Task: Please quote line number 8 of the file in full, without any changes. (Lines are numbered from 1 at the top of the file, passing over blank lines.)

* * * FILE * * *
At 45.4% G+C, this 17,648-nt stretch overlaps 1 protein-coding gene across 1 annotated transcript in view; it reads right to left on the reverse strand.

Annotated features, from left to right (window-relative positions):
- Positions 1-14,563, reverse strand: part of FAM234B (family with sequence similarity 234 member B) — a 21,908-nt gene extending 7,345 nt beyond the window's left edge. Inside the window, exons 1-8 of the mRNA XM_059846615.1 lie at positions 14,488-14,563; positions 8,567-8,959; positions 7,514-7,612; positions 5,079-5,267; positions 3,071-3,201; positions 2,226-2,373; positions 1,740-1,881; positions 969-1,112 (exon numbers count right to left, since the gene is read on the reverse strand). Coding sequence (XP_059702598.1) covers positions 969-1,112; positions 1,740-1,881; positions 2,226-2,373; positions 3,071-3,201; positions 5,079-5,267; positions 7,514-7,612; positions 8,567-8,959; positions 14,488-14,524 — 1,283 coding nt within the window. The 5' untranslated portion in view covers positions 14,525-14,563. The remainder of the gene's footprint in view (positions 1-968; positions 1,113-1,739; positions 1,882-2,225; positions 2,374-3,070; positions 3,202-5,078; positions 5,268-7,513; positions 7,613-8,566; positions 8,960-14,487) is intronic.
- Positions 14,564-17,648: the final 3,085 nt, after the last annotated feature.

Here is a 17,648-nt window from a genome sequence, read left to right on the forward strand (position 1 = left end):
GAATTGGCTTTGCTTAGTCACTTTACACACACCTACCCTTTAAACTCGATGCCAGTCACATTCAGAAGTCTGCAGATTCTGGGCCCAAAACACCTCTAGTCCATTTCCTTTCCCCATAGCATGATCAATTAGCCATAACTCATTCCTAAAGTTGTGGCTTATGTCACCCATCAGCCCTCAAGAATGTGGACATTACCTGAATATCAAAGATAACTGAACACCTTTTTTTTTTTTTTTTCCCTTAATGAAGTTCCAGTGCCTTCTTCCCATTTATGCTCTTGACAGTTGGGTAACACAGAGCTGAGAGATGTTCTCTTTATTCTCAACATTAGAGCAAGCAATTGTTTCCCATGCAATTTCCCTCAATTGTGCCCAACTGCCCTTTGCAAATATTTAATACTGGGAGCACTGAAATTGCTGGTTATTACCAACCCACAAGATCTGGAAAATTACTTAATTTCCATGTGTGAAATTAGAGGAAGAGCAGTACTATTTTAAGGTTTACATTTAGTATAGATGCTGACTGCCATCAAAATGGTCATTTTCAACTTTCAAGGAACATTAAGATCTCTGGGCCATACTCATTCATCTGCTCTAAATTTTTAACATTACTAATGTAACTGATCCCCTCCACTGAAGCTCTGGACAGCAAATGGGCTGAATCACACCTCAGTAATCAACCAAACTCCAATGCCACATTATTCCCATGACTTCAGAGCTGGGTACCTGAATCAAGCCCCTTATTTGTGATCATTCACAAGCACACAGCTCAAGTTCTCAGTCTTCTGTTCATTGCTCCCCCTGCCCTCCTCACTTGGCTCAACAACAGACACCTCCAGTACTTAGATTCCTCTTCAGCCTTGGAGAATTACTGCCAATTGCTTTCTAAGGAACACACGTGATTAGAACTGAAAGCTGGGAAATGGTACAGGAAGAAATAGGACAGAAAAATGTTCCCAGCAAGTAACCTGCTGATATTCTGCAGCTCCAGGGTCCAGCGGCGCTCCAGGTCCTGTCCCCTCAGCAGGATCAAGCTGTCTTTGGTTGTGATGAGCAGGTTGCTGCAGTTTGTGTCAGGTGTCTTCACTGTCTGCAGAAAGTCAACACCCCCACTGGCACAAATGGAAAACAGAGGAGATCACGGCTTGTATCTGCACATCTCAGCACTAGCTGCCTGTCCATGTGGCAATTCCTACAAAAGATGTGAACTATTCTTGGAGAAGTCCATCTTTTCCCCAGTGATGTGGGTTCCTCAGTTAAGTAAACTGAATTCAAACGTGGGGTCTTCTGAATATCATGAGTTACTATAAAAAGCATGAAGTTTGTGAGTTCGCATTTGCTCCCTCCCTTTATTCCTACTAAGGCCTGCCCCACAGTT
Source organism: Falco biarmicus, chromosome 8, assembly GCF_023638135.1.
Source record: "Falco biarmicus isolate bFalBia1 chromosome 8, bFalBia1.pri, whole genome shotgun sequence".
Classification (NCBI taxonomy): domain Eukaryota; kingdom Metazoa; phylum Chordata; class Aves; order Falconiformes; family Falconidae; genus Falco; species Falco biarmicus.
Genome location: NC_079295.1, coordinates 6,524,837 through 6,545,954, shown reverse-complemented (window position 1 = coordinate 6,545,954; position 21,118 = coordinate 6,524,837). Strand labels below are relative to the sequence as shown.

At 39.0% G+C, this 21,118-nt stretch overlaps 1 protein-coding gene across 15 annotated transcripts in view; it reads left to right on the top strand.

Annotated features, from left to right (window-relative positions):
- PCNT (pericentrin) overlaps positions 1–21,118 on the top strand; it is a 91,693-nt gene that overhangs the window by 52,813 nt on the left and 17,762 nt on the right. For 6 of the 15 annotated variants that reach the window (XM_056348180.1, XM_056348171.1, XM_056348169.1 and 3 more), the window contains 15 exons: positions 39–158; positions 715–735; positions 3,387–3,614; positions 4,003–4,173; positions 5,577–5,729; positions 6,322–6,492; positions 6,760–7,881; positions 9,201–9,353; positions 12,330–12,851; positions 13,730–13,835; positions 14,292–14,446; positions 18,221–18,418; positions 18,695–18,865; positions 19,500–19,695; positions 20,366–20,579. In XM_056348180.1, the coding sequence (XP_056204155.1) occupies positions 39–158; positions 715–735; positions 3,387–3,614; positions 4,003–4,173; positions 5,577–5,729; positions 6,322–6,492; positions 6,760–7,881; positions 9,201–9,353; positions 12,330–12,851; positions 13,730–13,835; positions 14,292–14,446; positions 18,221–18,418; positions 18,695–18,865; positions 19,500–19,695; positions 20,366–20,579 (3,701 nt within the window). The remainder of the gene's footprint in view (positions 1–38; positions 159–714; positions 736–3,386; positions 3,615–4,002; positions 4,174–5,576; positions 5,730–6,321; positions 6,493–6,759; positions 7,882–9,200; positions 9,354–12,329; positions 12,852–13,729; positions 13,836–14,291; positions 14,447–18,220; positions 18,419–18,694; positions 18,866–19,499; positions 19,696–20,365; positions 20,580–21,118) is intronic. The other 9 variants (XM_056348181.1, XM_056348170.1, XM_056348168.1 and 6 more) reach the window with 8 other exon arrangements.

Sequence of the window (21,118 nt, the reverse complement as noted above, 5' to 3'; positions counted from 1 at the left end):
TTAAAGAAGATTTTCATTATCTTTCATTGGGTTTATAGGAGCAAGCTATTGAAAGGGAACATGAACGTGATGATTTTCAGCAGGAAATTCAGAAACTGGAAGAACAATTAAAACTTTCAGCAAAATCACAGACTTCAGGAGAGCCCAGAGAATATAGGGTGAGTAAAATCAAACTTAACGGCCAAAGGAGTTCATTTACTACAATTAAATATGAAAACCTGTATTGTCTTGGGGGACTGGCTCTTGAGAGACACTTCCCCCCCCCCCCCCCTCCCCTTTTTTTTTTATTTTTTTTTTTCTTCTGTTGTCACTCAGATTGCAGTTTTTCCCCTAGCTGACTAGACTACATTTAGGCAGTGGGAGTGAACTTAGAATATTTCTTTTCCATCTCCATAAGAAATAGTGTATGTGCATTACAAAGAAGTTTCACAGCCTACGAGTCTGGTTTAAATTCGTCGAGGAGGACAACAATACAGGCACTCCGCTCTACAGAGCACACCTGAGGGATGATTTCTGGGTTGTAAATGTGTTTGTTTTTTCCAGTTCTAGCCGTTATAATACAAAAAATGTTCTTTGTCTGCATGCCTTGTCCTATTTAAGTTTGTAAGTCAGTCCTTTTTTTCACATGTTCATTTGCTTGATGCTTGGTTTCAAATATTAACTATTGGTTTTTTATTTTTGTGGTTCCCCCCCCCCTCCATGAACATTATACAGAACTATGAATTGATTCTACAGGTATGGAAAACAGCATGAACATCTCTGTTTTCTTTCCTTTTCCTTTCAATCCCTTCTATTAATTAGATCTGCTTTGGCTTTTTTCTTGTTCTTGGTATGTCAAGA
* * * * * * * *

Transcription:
Source record: "Falco biarmicus isolate bFalBia1 chromosome 8, bFalBia1.pri, whole genome shotgun sequence".